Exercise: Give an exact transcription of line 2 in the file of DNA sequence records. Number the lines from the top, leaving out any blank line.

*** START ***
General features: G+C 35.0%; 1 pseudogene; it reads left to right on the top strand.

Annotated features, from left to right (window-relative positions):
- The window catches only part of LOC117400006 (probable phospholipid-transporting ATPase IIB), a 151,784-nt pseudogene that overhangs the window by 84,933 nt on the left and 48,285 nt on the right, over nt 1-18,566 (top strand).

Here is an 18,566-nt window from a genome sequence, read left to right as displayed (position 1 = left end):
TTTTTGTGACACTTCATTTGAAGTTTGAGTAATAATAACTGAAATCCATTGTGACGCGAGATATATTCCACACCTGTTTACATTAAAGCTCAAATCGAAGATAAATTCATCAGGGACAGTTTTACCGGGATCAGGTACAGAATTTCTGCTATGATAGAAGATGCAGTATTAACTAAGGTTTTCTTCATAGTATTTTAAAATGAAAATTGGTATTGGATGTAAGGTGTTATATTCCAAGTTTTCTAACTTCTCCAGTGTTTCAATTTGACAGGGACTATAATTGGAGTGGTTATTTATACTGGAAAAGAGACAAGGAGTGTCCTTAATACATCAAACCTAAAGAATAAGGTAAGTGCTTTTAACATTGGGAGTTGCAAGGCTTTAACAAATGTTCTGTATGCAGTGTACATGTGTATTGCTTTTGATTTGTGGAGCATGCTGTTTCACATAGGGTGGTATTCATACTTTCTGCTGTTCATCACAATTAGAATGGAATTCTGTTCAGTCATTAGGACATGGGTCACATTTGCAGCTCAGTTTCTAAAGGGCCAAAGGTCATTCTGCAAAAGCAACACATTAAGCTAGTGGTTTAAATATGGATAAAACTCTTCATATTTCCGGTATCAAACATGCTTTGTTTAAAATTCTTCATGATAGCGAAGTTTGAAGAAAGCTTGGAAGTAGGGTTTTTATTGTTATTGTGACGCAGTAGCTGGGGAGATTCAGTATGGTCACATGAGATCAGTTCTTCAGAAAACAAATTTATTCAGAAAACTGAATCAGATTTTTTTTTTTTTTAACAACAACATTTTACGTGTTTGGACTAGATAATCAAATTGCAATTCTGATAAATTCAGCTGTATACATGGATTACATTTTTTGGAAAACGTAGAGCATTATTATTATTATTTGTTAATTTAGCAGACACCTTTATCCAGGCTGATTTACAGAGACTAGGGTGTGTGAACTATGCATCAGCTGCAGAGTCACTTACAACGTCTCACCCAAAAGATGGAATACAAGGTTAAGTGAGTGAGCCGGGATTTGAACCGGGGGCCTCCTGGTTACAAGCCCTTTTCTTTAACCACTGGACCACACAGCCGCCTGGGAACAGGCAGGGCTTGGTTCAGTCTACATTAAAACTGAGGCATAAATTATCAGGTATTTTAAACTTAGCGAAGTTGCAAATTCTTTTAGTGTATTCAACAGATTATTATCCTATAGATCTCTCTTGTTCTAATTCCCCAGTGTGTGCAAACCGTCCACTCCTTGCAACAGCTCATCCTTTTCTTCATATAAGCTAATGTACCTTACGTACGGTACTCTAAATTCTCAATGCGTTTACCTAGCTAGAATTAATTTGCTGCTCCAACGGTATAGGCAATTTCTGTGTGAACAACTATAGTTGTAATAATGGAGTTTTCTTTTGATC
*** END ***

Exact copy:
Annotated features, from left to right (window-relative positions):